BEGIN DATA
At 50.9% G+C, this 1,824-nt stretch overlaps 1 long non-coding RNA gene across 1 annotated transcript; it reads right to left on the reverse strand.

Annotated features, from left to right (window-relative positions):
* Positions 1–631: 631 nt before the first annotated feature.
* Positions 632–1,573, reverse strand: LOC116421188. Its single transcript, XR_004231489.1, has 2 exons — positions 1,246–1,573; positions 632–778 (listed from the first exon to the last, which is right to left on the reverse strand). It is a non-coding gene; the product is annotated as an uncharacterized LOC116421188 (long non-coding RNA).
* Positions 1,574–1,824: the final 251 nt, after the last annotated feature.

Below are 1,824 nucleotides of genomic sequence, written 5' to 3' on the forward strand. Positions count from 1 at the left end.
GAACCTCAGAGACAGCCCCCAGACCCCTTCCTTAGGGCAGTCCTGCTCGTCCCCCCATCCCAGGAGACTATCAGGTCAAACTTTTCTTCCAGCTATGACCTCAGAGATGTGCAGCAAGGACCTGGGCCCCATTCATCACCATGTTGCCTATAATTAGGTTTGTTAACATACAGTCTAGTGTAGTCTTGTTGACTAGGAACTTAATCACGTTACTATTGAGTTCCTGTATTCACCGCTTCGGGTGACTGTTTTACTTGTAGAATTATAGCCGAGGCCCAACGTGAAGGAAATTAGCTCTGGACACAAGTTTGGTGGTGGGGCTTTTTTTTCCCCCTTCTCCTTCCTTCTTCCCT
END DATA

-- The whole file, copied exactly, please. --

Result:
At 50.9% G+C, this 1,824-nt stretch overlaps 1 long non-coding RNA gene across 1 annotated transcript; it reads right to left on the reverse strand.

Annotated features, from left to right (window-relative positions):
* Positions 1–631: 631 nt before the first annotated feature.
* Positions 632–1,573, reverse strand: LOC116421188. Its single transcript, XR_004231489.1, has 2 exons — positions 1,246–1,573; positions 632–778 (listed from the first exon to the last, which is right to left on the reverse strand). It is a non-coding gene; the product is annotated as an uncharacterized LOC116421188 (long non-coding RNA).
* Positions 1,574–1,824: the final 251 nt, after the last annotated feature.

Below are 1,824 nucleotides of genomic sequence, written 5' to 3' on the forward strand. Positions count from 1 at the left end.
GAACCTCAGAGACAGCCCCCAGACCCCTTCCTTAGGGCAGTCCTGCTCGTCCCCCCATCCCAGGAGACTATCAGGTCAAACTTTTCTTCCAGCTATGACCTCAGAGATGTGCAGCAAGGACCTGGGCCCCATTCATCACCATGTTGCCTATAATTAGGTTTGTTAACATACAGTCTAGTGTAGTCTTGTTGACTAGGAACTTAATCACGTTACTATTGAGTTCCTGTATTCACCGCTTCGGGTGACTGTTTTACTTGTAGAATTATAGCCGAGGCCCAACGTGAAGGAAATTAGCTCTGGACACAAGTTTGGTGGTGGGGCTTTTTTTTCCCCCTTCTCCTTCCTTCTTCCCT